By Jack Etkin
By the end of June, San Diego Padres third baseman Chase Headley knew something needed to be done. With 242 plate appearances, his statistical rubble couldn't be pinned on a small sample size, and Headley was hitting .201 with six home runs, 23 RBI and a .612 OPS.
"I just wasn't having a whole lot of success," Headley said. "Rolling over a lot of balls. The approach to the ball -- everything looked like I wanted it to. Just the barrel was hitting on the outside top of the ball, so I figured it had been long enough. It was time to try something else."
What Headley tried was something from his past, an old grip that has helped him have a much more productive July. A free agent at the end of the season, Headley's resurgence undoubtedly helped make him more marketable, and on Tuesday, the Padres traded him to the New York Yankees for infielder Yangervis Solarte and minor league pitcher Rafael De Paula.
It was the second notable deal before the July 31 non-waiver trade deadline for the Padres, a distant third in the National League West. Last week, they sent closer Huston Street to the Los Angeles Angels in a six-player swap that brought the Padres four prospects.
Just like Headley, the Padres know that making adjustments is the only way to get results. Including this year, the franchise seems to be stuck in a cycle of mediocrity, with no clear path on how to improve, especially with the front office still in flux after general manager Josh Byrnes' dismissal. In the interim, A.J. Hinch, Omar Minaya and Fred Uhlman Jr. seem to be running the show and taking on the challenge of setting the franchise up for the future, even if none of the three may be making decisions at this level next season. It's actually amazing they've been able to accomplish as much as they had, with so many cooks in the kitchen.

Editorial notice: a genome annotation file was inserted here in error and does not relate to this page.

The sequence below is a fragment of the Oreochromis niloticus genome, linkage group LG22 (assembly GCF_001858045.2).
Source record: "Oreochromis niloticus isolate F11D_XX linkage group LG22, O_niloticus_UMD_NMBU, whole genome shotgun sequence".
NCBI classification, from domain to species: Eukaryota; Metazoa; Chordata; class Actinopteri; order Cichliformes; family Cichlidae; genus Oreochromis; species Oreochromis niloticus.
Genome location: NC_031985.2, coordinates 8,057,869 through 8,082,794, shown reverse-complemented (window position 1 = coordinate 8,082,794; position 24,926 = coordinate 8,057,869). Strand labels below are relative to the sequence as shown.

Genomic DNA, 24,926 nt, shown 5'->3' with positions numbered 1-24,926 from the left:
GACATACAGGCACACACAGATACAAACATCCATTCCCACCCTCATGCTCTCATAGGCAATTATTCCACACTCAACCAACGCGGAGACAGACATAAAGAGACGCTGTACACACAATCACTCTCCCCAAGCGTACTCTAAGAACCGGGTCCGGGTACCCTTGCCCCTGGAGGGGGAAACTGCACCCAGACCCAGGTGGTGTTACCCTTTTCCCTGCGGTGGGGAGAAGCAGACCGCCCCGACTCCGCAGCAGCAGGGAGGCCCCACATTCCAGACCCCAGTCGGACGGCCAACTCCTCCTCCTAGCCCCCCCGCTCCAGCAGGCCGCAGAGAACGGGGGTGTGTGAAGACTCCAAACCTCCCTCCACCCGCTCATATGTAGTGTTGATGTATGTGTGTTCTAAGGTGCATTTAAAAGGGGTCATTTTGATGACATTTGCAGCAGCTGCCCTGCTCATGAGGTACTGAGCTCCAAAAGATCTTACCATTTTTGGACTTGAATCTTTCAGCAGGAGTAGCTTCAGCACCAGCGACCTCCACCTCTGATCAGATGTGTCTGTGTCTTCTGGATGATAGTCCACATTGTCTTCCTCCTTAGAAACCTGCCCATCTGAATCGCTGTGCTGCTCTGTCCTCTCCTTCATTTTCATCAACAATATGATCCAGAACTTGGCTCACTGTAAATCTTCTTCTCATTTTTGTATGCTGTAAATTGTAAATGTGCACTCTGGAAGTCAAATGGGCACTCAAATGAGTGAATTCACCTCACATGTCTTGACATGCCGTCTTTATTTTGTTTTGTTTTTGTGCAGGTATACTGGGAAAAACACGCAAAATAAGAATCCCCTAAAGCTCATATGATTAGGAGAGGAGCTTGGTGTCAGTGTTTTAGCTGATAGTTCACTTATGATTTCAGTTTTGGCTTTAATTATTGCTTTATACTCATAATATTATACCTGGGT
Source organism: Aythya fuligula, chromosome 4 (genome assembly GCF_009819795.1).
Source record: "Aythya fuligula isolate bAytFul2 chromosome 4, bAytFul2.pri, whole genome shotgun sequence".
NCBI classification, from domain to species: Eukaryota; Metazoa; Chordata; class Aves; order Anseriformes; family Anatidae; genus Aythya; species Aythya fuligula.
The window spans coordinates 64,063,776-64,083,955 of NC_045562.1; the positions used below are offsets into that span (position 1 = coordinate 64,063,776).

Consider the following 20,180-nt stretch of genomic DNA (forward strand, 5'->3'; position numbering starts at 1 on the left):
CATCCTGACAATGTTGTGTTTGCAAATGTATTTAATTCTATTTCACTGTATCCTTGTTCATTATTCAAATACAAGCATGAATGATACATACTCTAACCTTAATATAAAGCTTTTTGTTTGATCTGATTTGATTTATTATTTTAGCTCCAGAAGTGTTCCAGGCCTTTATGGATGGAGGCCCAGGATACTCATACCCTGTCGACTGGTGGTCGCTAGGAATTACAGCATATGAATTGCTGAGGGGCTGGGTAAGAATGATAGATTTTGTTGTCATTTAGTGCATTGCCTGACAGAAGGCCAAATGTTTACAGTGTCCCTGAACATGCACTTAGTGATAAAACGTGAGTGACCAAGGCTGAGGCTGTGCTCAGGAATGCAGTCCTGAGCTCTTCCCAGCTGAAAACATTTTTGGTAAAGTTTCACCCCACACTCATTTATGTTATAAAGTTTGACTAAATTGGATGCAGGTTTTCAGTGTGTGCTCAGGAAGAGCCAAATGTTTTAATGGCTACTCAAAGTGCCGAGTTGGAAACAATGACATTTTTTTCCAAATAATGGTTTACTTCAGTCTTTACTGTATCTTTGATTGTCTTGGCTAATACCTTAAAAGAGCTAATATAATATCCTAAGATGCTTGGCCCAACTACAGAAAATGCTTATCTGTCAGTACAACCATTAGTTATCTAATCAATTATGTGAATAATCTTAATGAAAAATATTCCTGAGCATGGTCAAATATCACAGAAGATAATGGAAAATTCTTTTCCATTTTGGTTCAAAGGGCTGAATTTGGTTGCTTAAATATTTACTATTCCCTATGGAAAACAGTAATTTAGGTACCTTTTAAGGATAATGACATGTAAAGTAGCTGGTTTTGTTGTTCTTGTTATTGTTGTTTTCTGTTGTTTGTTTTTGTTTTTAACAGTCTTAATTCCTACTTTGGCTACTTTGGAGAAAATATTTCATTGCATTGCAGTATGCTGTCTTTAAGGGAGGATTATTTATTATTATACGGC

Although no remaining trade asset may have as much upside as Huston or Headley (who two years ago led the National League with 115 RBIs and hit 31 home runs), the hydra-like multiheaded Padres executive team may try to unload veterans Joaquin Benoit, Chris Denorfia and Ian Kennedy in the next week.
Like Headley, Denorfia, 34, can be a free agent after this season. He can play all three outfield positions, but is best in right field. He's hitting .239 with one homer, 15 RBI and a .610 OPS in 248 plate appearances this season. Typically, Denorfia feasts on left-handed pitchers, hitting .308/.374/.459 against them in 755 career plate appearances before this season, but just .238/.289/.321 in 90 plate appearances in 2014.
Denorfia is a fourth outfielder or platoon option for a contender, whose return is limited unless he's part of a larger trade package. In addition to his impending free agency, Denorfia is expendable because Padres outfielders Carlos Quentin, Seth Smith, Cameron Maybin and Will Venable are all signed through next season.